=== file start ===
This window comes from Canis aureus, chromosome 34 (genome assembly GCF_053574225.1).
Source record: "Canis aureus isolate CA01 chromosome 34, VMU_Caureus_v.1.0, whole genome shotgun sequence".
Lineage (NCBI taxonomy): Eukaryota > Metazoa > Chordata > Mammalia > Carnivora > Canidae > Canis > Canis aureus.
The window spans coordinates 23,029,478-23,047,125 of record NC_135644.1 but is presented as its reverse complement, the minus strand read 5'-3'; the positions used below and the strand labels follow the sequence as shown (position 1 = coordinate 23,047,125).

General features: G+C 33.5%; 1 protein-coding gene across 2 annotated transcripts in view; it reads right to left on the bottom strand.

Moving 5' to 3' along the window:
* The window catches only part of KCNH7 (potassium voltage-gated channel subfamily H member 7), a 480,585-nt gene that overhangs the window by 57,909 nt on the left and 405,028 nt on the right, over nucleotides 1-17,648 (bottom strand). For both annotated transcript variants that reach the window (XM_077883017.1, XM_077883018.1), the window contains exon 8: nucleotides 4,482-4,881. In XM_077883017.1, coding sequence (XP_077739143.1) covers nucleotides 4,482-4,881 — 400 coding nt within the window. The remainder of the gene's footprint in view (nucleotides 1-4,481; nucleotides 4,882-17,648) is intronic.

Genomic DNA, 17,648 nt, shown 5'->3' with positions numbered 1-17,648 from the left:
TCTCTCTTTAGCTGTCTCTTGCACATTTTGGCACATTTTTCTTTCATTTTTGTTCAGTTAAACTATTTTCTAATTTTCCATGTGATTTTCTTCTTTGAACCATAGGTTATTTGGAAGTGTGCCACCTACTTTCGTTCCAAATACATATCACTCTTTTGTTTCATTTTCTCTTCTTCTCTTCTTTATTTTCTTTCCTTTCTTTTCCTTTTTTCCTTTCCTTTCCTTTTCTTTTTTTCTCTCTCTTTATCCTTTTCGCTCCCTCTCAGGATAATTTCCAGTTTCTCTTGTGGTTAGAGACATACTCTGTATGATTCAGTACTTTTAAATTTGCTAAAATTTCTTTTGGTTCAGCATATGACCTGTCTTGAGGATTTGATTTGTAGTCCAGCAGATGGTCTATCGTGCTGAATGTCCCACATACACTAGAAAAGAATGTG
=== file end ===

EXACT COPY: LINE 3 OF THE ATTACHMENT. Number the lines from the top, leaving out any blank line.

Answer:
Lineage (NCBI taxonomy): Eukaryota > Metazoa > Chordata > Mammalia > Carnivora > Canidae > Canis > Canis aureus.